Protein powders

Optimum Nutrition Gold Standard 100% Whey Protein Powder

Protein powders are dietary supplements designed to provide a high concentration of protein, a vital nutrient for muscle growth, tissue repair, and overall health. They’re often derived from sources like whey, casein, soy, pea, or rice. These powders are a popular choice among athletes, bodybuilders, and fitness enthusiasts for muscle building and recovery. Additionally, they cater to those with dietary restrictions or higher protein needs, such as vegetarians, vegans, or people with certain medical conditions. Protein powders are also used in weight management programs as they can help in maintaining muscle mass while losing fat. They come in various flavors and can be mixed with liquids like water or milk, making them a convenient and versatile source of high-quality protein

The top 10 Protein powders

Product name Image Rating Pros Cons Best Price More information


Optimum Nutrition Gold Standard 100% Whey Protein Powder

Optimum Nutrition Gold Standard 100% Whey Protein Powder
5 star review
  • It’s rich in protein, aiding muscle growth and recovery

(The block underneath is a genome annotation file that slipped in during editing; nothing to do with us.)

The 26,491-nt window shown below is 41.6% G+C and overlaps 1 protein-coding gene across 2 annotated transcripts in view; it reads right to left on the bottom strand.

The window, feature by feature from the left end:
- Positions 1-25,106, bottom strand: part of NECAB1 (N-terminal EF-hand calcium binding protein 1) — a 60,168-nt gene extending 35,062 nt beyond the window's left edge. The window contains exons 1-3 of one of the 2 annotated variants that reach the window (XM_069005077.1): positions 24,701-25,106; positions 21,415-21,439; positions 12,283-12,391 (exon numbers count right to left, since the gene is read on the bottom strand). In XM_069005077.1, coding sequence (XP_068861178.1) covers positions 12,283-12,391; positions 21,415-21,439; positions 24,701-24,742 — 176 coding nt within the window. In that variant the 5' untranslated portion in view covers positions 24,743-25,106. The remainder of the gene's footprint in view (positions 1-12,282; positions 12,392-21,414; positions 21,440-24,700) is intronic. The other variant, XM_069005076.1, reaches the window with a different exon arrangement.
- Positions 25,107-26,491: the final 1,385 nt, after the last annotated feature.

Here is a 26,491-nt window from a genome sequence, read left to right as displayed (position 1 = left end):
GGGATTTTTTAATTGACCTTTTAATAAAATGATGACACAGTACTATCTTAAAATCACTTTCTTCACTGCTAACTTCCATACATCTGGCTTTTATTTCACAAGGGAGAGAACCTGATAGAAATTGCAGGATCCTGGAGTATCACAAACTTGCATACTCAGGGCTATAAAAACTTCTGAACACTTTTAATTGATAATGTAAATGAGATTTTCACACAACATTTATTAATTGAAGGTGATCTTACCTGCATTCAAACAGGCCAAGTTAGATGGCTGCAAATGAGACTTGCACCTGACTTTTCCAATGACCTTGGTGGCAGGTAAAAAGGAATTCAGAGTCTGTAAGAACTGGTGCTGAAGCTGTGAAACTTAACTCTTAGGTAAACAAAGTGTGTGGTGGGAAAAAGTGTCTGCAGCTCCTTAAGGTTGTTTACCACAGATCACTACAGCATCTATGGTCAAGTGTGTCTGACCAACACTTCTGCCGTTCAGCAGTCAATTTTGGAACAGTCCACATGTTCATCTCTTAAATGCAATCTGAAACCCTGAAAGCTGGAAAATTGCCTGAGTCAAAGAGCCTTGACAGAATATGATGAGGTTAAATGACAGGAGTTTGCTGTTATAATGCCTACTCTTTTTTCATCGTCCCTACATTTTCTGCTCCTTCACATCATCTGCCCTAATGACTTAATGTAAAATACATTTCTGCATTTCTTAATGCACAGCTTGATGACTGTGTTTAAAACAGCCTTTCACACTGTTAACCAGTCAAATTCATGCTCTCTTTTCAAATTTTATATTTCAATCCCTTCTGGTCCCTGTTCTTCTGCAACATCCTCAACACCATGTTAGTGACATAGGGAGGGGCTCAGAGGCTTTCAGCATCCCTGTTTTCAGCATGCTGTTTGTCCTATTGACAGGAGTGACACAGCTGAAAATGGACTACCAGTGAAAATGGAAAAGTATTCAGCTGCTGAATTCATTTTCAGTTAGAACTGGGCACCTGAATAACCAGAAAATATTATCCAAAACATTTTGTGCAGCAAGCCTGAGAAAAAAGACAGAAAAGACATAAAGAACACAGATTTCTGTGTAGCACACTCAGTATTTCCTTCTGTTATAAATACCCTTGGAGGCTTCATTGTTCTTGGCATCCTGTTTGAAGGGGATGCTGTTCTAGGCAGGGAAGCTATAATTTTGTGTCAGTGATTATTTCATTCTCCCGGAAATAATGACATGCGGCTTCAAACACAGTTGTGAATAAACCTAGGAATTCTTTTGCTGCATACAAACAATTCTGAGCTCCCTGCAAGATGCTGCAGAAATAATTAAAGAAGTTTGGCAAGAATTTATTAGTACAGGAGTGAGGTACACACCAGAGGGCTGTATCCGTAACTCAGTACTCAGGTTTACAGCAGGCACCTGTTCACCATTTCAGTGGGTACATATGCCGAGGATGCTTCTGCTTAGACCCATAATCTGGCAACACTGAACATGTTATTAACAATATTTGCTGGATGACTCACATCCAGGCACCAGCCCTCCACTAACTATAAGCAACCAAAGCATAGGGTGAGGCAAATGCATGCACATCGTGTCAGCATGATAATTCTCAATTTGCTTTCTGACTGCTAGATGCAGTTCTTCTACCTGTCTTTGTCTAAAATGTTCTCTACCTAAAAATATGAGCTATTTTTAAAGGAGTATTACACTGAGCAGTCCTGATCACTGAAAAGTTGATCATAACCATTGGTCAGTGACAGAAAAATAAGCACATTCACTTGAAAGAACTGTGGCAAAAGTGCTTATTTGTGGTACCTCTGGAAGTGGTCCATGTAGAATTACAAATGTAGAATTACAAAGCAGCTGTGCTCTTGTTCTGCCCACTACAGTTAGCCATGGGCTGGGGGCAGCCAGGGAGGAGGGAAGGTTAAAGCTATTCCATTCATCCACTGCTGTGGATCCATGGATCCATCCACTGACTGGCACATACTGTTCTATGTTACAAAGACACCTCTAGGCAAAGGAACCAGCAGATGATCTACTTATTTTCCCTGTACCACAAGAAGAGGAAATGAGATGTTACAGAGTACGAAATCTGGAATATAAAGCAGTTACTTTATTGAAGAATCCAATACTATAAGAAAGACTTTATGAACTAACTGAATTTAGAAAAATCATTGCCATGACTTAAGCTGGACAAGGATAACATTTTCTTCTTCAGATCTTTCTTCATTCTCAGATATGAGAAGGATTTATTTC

• Offers a wide range of flavors to suit different tastes
  • It mixes well with liquids, providing a smooth texture
  • Contains artificial sweeteners like sucralose
  • Some users report bloating or discomfort
  • It can be more expensive compared to some other brands
Coming Soon!


Muscle Milk ZERO Protein Powder

Muscle Milk ZERO Protein Powder
  • Low in Calories and Sugar making it ideal for those managing calorie intake
  • Useful for muscle recovery and growth
  • Suitable for people with lactose intolerance
  • Reasonably priced for those looking to gain muscle on a budget
  • Some may find the flavor less appealing than other protein powders
  • Contains artificial sweeteners, which might not be preferred by everyone
  • The quality of protein may not be as high as some other premium brands
Coming Soon!


PlantFusion Complete Vegan Protein Powder

PlantFusion Complete Vegan Protein Powder
  • Ideal for vegans and those with dairy intolerances
  • Often includes a variety of plant-based proteins and added nutrients
  • Contains enzymes to aid digestion and nutrient absorption
  • Some users might find the taste and texture less appealing than whey proteins
  • Contains less protein per serving compared to non-vegan options
  • Often more expensive than whey-based protein powders
Coming Soon!


Optimum Nutrition Serious Mass Weight Gainer

Optimum Nutrition Serious Mass Weight Gainer
  • Ideal for those looking to gain weight or mass
  • Provides additional nutrients beyond just protein
  • Available in several flavors to suit different preferences
  • Contains added sugars
  • The recommended serving size can be quite large, which may be inconvenient for some
  • Some users may experience bloating or digestive discomfort